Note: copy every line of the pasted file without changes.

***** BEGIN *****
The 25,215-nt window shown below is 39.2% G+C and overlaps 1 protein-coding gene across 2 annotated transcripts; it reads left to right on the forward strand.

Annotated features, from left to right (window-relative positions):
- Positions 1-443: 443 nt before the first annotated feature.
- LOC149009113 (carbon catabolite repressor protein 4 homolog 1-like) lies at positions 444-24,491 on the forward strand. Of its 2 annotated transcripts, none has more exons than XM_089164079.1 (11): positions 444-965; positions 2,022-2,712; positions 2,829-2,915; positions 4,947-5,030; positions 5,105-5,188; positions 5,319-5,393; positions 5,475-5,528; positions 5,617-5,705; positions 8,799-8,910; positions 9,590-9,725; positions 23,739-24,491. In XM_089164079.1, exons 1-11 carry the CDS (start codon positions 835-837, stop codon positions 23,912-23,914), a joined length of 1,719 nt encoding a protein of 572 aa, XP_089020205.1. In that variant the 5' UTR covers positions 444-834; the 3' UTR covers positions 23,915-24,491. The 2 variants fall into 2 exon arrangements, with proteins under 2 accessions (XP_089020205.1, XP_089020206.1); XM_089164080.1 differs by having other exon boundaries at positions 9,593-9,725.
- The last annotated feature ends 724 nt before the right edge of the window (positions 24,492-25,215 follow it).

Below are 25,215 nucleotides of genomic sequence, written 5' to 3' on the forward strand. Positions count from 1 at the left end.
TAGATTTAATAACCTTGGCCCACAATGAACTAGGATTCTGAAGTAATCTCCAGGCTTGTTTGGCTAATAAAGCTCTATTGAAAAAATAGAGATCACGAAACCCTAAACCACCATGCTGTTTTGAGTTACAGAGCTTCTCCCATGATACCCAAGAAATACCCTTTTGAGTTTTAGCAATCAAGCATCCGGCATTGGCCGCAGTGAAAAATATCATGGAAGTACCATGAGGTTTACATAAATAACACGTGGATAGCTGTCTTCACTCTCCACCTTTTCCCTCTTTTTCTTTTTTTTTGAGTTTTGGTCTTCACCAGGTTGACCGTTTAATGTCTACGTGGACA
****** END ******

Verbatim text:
The 25,215-nt window shown below is 39.2% G+C and overlaps 1 protein-coding gene across 2 annotated transcripts; it reads left to right on the forward strand.

Annotated features, from left to right (window-relative positions):
- Positions 1-443: 443 nt before the first annotated feature.
- LOC149009113 (carbon catabolite repressor protein 4 homolog 1-like) lies at positions 444-24,491 on the forward strand. Of its 2 annotated transcripts, none has more exons than XM_089164079.1 (11): positions 444-965; positions 2,022-2,712; positions 2,829-2,915; positions 4,947-5,030; positions 5,105-5,188; positions 5,319-5,393; positions 5,475-5,528; positions 5,617-5,705; positions 8,799-8,910; positions 9,590-9,725; positions 23,739-24,491. In XM_089164079.1, exons 1-11 carry the CDS (start codon positions 835-837, stop codon positions 23,912-23,914), a joined length of 1,719 nt encoding a protein of 572 aa, XP_089020205.1. In that variant the 5' UTR covers positions 444-834; the 3' UTR covers positions 23,915-24,491. The 2 variants fall into 2 exon arrangements, with proteins under 2 accessions (XP_089020205.1, XP_089020206.1); XM_089164080.1 differs by having other exon boundaries at positions 9,593-9,725.
- The last annotated feature ends 724 nt before the right edge of the window (positions 24,492-25,215 follow it).

Below are 25,215 nucleotides of genomic sequence, written 5' to 3' on the forward strand. Positions count from 1 at the left end.
TAGATTTAATAACCTTGGCCCACAATGAACTAGGATTCTGAAGTAATCTCCAGGCTTGTTTGGCTAATAAAGCTCTATTGAAAAAATAGAGATCACGAAACCCTAAACCACCATGCTGTTTTGAGTTACAGAGCTTCTCCCATGATACCCAAGAAATACCCTTTTGAGTTTTAGCAATCAAGCATCCGGCATTGGCCGCAGTGAAAAATATCATGGAAGTACCATGAGGTTTACATAAATAACACGTGGATAGCTGTCTTCACTCTCCACCTTTTCCCTCTTTTTCTTTTTTTTTGAGTTTTGGTCTTCACCAGGTTGACCGTTTAATGTCTACGTGGACA